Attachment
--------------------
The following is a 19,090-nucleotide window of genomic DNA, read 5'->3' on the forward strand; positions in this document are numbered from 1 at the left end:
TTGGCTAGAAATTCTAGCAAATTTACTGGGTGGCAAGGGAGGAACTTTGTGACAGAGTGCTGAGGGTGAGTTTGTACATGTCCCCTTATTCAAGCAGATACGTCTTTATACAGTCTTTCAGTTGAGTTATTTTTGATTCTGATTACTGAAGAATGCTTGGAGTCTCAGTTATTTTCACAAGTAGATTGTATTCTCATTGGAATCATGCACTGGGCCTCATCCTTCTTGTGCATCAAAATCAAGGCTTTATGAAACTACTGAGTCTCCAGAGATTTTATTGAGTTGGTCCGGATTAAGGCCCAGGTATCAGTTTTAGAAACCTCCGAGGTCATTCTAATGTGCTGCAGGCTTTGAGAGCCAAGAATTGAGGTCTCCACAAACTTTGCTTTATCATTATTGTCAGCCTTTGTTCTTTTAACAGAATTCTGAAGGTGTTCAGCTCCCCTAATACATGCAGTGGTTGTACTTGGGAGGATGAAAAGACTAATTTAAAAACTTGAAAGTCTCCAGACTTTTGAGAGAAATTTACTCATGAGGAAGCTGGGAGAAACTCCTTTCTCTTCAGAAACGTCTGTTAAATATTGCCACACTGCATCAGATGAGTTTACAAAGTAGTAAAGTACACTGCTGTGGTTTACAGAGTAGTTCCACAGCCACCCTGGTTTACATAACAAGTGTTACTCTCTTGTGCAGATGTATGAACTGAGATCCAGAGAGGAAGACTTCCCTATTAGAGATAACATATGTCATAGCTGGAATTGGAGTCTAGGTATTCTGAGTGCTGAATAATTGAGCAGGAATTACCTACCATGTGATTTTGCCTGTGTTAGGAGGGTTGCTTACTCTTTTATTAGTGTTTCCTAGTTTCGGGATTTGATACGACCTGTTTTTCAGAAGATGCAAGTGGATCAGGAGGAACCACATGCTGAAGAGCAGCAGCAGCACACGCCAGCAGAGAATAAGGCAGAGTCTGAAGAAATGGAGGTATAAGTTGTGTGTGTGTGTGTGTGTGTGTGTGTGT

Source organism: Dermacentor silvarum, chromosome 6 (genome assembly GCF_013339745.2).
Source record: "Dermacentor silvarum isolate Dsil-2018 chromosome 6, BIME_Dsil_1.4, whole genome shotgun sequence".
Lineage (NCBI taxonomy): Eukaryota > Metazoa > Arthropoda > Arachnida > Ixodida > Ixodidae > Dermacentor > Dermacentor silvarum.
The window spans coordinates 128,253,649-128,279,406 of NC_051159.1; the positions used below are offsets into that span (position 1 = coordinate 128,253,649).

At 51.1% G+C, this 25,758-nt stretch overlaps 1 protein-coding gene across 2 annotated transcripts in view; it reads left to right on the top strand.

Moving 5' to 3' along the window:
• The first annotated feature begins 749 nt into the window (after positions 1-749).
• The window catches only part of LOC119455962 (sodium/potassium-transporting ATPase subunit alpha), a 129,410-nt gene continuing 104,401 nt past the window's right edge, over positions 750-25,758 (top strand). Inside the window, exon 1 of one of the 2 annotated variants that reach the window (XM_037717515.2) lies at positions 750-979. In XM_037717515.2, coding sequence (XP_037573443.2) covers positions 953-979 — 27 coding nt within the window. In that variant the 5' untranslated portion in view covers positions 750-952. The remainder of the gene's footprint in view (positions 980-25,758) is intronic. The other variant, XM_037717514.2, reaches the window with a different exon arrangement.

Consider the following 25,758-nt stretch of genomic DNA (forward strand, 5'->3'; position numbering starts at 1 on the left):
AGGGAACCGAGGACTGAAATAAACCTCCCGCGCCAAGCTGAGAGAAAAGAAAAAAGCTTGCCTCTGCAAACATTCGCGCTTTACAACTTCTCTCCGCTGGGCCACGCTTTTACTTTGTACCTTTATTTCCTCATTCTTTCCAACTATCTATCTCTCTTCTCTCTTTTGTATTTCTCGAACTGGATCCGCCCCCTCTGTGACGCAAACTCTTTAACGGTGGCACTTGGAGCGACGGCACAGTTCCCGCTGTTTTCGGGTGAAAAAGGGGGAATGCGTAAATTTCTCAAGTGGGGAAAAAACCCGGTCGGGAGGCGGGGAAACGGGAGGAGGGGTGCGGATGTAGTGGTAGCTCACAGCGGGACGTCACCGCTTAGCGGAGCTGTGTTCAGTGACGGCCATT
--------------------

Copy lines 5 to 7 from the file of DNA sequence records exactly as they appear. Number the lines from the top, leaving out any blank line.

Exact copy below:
Lineage (NCBI taxonomy): Eukaryota > Metazoa > Arthropoda > Arachnida > Ixodida > Ixodidae > Dermacentor > Dermacentor silvarum.
The window spans coordinates 128,253,649-128,279,406 of NC_051159.1; the positions used below are offsets into that span (position 1 = coordinate 128,253,649).

At 51.1% G+C, this 25,758-nt stretch overlaps 1 protein-coding gene across 2 annotated transcripts in view; it reads left to right on the top strand.